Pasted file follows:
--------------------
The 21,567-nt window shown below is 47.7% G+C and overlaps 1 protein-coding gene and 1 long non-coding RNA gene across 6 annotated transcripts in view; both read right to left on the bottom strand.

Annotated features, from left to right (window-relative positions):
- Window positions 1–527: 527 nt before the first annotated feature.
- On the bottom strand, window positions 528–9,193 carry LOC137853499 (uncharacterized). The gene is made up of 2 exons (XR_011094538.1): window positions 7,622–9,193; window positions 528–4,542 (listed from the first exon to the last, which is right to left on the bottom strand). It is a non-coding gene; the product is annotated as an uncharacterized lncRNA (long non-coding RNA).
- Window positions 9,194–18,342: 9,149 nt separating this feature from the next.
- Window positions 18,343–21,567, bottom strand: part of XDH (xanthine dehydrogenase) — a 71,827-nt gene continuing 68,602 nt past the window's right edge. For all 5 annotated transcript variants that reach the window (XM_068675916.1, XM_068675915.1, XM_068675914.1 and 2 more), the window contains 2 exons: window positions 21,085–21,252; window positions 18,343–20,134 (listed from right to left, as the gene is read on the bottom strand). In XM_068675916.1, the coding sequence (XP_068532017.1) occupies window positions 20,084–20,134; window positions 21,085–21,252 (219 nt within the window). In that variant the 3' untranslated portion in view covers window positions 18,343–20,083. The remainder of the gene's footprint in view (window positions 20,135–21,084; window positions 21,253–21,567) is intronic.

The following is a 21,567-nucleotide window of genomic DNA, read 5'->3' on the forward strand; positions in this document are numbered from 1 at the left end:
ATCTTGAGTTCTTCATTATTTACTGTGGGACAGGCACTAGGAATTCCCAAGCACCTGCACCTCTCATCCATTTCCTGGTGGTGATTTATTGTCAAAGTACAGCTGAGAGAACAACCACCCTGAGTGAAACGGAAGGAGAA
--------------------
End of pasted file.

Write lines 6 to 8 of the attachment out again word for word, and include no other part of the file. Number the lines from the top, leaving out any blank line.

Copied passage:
- Window positions 18,343–21,567, bottom strand: part of XDH (xanthine dehydrogenase) — a 71,827-nt gene continuing 68,602 nt past the window's right edge. For all 5 annotated transcript variants that reach the window (XM_068675916.1, XM_068675915.1, XM_068675914.1 and 2 more), the window contains 2 exons: window positions 21,085–21,252; window positions 18,343–20,134 (listed from right to left, as the gene is read on the bottom strand). In XM_068675916.1, the coding sequence (XP_068532017.1) occupies window positions 20,084–20,134; window positions 21,085–21,252 (219 nt within the window). In that variant the 3' untranslated portion in view covers window positions 18,343–20,083. The remainder of the gene's footprint in view (window positions 20,135–21,084; window positions 21,253–21,567) is intronic.

The following is a 21,567-nucleotide window of genomic DNA, read 5'->3' on the forward strand; positions in this document are numbered from 1 at the left end:
ATCTTGAGTTCTTCATTATTTACTGTGGGACAGGCACTAGGAATTCCCAAGCACCTGCACCTCTCATCCATTTCCTGGTGGTGATTTATTGTCAAAGTACAGCTGAGAGAACAACCACCCTGAGTGAAACGGAAGGAGAA